My family: nearly effortless rockstars. I pondered this realization as we ate nachos for dinner. I wondered, ‘how else can you be a rockstar without really trying?.’ Maybe, guys, maybe I have figured it out:
High-five people going the other way on the escalators, like you’re coming off the field after a major sports win. It seems mysterious and exciting. And little risk for awkward, because the interaction is over immediately.
Toast people SO MUCH MORE OFTEN. You have a water bottle. Your cubemate has a water bottle. Clink. I’ll drink to that. All workday long.
Use the flight attendant call button on the plane for some reason other than ‘my kid is about to throw up’. I’ve never actually done it for any other reason, but I bet you feel fancy. And, as a bonus, the flight attendant is probably more enthusiastic.
Wear sunglasses inside, with a buttoned trench coat. I think you have to do both, though; glasses only and people will assume you’re hung over or on the cusp of getting lasik. The trench is what pushes it over to “classy.” Buttoned, though, so you might–just might–be naked under there. If that combo doesn’t say “celebrity,” I don’t know what does.
Write a blog. Where you cover–in painstaking detail–emails you sent to your family while driving in slow traffic, making them seem important and yourself seem cool and witty. No one will know that you’re crafting the post from your basement, in your pajamas and slippers, having just binge eaten all of your youngest daughter’s gummy bears, writing mostly to avoid making lunches for tomorrow. They won’t know. They’ll just see the glamour.
My husband (“Mr. Incredible” for the purposes of this new writing platform) gave me a blog for Christmas! It was the best present for two reasons: 1) it was a complete surprise, which I think is almost impossible to do now-a-days for someone with whom you live, commute, and share an Amazon Prime account 2) It is something I have been thinking about and talking about but not actually doing because I didn’t quite know how and wasn’t quite sure. But now I don’t have to think about it or set it up. I have a blog. Boom. Thanks, Mr. Incredible (hereafter “MI,” since I am tried of typing that all out already. Remember it is flattering.).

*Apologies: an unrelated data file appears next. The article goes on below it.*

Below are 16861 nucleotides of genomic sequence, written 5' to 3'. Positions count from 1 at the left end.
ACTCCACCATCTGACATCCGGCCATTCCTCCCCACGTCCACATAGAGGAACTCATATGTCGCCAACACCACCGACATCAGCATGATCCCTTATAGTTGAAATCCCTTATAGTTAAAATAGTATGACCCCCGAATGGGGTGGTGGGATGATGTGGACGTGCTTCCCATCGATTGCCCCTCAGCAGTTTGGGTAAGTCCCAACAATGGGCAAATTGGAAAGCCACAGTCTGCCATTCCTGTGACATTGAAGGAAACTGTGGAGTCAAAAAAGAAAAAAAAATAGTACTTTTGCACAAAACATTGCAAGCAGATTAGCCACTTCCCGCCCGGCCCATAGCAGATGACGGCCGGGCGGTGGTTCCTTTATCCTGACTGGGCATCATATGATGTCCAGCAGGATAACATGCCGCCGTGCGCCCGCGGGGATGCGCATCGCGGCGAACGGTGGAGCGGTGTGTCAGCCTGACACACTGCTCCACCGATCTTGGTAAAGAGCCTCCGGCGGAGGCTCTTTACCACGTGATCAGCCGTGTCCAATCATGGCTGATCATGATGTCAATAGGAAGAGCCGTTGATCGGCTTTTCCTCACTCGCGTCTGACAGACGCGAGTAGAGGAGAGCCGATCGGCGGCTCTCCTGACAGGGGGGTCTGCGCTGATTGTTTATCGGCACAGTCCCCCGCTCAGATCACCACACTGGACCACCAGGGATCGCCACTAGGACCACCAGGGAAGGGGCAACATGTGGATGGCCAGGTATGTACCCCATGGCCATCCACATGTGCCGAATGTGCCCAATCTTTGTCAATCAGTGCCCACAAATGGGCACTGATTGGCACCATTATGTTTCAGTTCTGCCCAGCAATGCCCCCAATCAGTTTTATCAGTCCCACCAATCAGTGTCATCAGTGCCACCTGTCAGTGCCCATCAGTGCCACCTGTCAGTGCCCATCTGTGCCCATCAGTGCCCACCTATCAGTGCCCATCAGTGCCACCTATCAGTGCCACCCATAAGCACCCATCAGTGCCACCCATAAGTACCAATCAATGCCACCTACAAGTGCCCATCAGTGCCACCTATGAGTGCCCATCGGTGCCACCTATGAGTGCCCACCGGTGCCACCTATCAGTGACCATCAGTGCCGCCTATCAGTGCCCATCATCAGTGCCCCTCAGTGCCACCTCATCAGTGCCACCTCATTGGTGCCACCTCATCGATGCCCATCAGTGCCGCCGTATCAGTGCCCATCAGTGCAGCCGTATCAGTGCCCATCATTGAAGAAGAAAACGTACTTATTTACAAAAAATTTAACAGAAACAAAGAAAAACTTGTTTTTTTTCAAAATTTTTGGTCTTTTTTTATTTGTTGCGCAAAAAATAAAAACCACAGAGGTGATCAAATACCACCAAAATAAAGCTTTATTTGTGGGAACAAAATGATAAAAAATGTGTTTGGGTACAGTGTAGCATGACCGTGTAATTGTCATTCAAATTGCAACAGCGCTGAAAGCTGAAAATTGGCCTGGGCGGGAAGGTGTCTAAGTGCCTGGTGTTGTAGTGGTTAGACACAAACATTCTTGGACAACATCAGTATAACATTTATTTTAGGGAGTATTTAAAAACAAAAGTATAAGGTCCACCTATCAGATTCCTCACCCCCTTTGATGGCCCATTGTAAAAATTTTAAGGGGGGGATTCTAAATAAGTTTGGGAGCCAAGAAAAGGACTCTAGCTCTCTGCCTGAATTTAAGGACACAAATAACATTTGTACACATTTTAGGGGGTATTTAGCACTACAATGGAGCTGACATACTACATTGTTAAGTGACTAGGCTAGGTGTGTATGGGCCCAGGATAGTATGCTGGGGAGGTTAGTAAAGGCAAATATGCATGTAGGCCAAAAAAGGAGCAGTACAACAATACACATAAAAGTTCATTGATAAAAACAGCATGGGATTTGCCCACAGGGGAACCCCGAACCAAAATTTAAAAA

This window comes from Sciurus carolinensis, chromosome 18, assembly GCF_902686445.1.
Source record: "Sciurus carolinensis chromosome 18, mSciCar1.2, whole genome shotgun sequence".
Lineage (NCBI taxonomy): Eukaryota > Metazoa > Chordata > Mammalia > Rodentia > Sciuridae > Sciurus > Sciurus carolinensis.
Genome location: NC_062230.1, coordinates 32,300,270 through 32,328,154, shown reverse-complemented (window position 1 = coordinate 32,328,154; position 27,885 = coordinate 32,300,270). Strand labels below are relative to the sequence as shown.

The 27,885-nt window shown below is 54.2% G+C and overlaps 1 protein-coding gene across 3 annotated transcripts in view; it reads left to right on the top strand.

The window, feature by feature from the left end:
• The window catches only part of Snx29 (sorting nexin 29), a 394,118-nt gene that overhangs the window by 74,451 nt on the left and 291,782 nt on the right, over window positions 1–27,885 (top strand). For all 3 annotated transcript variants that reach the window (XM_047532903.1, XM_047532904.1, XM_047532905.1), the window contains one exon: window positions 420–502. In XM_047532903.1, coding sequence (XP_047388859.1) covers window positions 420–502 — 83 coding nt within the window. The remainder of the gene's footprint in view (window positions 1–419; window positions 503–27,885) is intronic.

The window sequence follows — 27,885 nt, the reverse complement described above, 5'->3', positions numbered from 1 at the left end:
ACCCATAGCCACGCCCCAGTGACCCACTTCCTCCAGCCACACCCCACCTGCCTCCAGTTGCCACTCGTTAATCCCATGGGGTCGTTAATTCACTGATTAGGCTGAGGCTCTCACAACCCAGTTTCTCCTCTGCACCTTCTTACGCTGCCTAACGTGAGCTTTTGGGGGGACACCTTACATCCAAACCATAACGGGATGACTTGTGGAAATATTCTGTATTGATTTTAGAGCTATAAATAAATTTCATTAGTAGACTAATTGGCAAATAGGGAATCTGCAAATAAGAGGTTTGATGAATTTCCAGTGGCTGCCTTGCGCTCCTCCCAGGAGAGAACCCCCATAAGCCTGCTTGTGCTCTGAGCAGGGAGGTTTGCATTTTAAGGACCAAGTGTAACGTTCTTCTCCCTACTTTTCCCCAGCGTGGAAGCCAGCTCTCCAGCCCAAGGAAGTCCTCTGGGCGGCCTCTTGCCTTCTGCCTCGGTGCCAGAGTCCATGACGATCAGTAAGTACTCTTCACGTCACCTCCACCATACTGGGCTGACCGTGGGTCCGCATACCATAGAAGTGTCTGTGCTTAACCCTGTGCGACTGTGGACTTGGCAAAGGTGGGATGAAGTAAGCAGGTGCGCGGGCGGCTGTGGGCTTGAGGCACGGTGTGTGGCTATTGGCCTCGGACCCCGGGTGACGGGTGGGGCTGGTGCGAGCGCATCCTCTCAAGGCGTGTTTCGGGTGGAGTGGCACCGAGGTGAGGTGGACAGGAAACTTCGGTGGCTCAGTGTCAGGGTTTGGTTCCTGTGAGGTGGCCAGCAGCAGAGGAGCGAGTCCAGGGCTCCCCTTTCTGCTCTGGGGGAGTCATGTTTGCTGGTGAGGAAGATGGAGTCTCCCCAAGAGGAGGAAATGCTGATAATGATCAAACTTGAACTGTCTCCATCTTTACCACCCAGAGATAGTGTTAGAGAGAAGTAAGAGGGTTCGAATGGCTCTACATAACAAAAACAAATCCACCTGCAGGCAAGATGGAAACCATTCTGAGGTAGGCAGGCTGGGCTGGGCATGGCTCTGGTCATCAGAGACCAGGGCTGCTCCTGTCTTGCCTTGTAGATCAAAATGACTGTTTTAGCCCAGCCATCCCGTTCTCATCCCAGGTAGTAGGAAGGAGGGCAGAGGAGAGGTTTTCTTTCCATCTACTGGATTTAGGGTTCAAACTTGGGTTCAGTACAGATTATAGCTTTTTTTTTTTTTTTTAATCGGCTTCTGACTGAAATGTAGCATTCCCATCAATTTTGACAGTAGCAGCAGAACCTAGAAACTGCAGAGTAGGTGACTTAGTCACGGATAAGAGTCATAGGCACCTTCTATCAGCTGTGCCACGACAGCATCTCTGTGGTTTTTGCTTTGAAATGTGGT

My old ideas for a hypothetical blog included this title–Parenthetical Asides–because such phrases are a notable characteristic of the way I write (as you’ll come to see) and my favorite way of infusing my (obviously witty and important) opinion into stories about life to open them up and make them richer and more funny.
For years I have regaled family and friends with accounts of my children’s hilarity and my experiences as a mother/wife/sister/daughter/employee/aspiring athlete/home cook/consistently poor parker. I take joy in capturing life’s ridiculous, happy, and authentic moments with candor, photos, and the occasional poop story. My hope for this new blog is that its existence will inspire me to think creatively; that it will draw out more light and humor in my surroundings; and, that it will make us both happy.